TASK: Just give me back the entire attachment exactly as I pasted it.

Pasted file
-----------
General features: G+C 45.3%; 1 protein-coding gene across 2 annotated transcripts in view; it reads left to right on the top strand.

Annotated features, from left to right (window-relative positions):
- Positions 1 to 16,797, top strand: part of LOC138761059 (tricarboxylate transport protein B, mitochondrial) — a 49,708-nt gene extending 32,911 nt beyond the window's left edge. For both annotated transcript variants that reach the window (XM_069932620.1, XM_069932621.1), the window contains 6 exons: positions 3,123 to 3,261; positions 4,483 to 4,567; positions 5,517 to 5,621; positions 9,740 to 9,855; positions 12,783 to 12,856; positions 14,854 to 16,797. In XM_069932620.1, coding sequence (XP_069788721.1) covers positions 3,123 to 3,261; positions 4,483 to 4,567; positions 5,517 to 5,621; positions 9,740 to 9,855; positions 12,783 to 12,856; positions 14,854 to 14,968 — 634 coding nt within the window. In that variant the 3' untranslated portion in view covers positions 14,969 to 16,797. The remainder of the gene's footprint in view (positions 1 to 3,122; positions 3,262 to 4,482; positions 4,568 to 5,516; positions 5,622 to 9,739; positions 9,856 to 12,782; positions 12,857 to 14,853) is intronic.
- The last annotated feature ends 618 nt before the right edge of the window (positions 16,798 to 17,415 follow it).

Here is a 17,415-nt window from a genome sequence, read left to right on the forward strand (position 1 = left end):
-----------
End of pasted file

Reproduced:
General features: G+C 45.3%; 1 protein-coding gene across 2 annotated transcripts in view; it reads left to right on the top strand.

Annotated features, from left to right (window-relative positions):
- Positions 1 to 16,797, top strand: part of LOC138761059 (tricarboxylate transport protein B, mitochondrial) — a 49,708-nt gene extending 32,911 nt beyond the window's left edge. For both annotated transcript variants that reach the window (XM_069932620.1, XM_069932621.1), the window contains 6 exons: positions 3,123 to 3,261; positions 4,483 to 4,567; positions 5,517 to 5,621; positions 9,740 to 9,855; positions 12,783 to 12,856; positions 14,854 to 16,797. In XM_069932620.1, coding sequence (XP_069788721.1) covers positions 3,123 to 3,261; positions 4,483 to 4,567; positions 5,517 to 5,621; positions 9,740 to 9,855; positions 12,783 to 12,856; positions 14,854 to 14,968 — 634 coding nt within the window. In that variant the 3' untranslated portion in view covers positions 14,969 to 16,797. The remainder of the gene's footprint in view (positions 1 to 3,122; positions 3,262 to 4,482; positions 4,568 to 5,516; positions 5,622 to 9,739; positions 9,856 to 12,782; positions 12,857 to 14,853) is intronic.
- The last annotated feature ends 618 nt before the right edge of the window (positions 16,798 to 17,415 follow it).

Here is a 17,415-nt window from a genome sequence, read left to right on the forward strand (position 1 = left end):